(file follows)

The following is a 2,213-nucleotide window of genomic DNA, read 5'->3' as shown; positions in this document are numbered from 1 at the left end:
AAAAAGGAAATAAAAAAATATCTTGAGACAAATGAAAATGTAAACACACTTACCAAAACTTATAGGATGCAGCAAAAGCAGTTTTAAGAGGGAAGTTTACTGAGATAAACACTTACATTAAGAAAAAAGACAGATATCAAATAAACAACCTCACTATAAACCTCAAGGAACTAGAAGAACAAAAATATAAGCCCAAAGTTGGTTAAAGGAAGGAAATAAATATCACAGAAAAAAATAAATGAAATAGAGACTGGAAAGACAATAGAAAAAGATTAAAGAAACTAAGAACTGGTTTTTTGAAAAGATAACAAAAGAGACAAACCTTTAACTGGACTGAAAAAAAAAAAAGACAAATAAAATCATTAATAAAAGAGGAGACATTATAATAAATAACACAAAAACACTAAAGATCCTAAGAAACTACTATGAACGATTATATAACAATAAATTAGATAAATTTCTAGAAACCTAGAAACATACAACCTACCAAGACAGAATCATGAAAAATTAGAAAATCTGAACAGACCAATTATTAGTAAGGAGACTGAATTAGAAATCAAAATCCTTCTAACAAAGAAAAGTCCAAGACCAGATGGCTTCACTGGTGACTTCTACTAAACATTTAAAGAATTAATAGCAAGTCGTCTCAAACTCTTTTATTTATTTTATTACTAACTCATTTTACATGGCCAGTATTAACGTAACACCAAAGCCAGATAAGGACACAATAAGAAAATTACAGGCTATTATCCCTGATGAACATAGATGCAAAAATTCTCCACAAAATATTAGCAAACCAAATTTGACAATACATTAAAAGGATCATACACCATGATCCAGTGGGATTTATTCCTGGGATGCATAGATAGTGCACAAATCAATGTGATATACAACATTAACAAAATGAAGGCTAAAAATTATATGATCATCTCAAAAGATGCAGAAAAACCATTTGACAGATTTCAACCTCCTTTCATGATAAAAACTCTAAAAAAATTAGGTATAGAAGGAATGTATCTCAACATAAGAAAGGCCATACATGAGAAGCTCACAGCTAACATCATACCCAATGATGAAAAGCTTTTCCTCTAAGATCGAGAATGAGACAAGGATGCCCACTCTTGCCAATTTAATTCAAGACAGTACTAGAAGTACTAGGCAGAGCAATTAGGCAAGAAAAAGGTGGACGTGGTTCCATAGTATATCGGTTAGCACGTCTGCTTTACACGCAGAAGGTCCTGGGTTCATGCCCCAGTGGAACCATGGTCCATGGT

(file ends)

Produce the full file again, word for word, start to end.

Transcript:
The following is a 2,213-nucleotide window of genomic DNA, read 5'->3' as shown; positions in this document are numbered from 1 at the left end:
AAAAAGGAAATAAAAAAATATCTTGAGACAAATGAAAATGTAAACACACTTACCAAAACTTATAGGATGCAGCAAAAGCAGTTTTAAGAGGGAAGTTTACTGAGATAAACACTTACATTAAGAAAAAAGACAGATATCAAATAAACAACCTCACTATAAACCTCAAGGAACTAGAAGAACAAAAATATAAGCCCAAAGTTGGTTAAAGGAAGGAAATAAATATCACAGAAAAAAATAAATGAAATAGAGACTGGAAAGACAATAGAAAAAGATTAAAGAAACTAAGAACTGGTTTTTTGAAAAGATAACAAAAGAGACAAACCTTTAACTGGACTGAAAAAAAAAAAAGACAAATAAAATCATTAATAAAAGAGGAGACATTATAATAAATAACACAAAAACACTAAAGATCCTAAGAAACTACTATGAACGATTATATAACAATAAATTAGATAAATTTCTAGAAACCTAGAAACATACAACCTACCAAGACAGAATCATGAAAAATTAGAAAATCTGAACAGACCAATTATTAGTAAGGAGACTGAATTAGAAATCAAAATCCTTCTAACAAAGAAAAGTCCAAGACCAGATGGCTTCACTGGTGACTTCTACTAAACATTTAAAGAATTAATAGCAAGTCGTCTCAAACTCTTTTATTTATTTTATTACTAACTCATTTTACATGGCCAGTATTAACGTAACACCAAAGCCAGATAAGGACACAATAAGAAAATTACAGGCTATTATCCCTGATGAACATAGATGCAAAAATTCTCCACAAAATATTAGCAAACCAAATTTGACAATACATTAAAAGGATCATACACCATGATCCAGTGGGATTTATTCCTGGGATGCATAGATAGTGCACAAATCAATGTGATATACAACATTAACAAAATGAAGGCTAAAAATTATATGATCATCTCAAAAGATGCAGAAAAACCATTTGACAGATTTCAACCTCCTTTCATGATAAAAACTCTAAAAAAATTAGGTATAGAAGGAATGTATCTCAACATAAGAAAGGCCATACATGAGAAGCTCACAGCTAACATCATACCCAATGATGAAAAGCTTTTCCTCTAAGATCGAGAATGAGACAAGGATGCCCACTCTTGCCAATTTAATTCAAGACAGTACTAGAAGTACTAGGCAGAGCAATTAGGCAAGAAAAAGGTGGACGTGGTTCCATAGTATATCGGTTAGCACGTCTGCTTTACACGCAGAAGGTCCTGGGTTCATGCCCCAGTGGAACCATGGTCCATGGT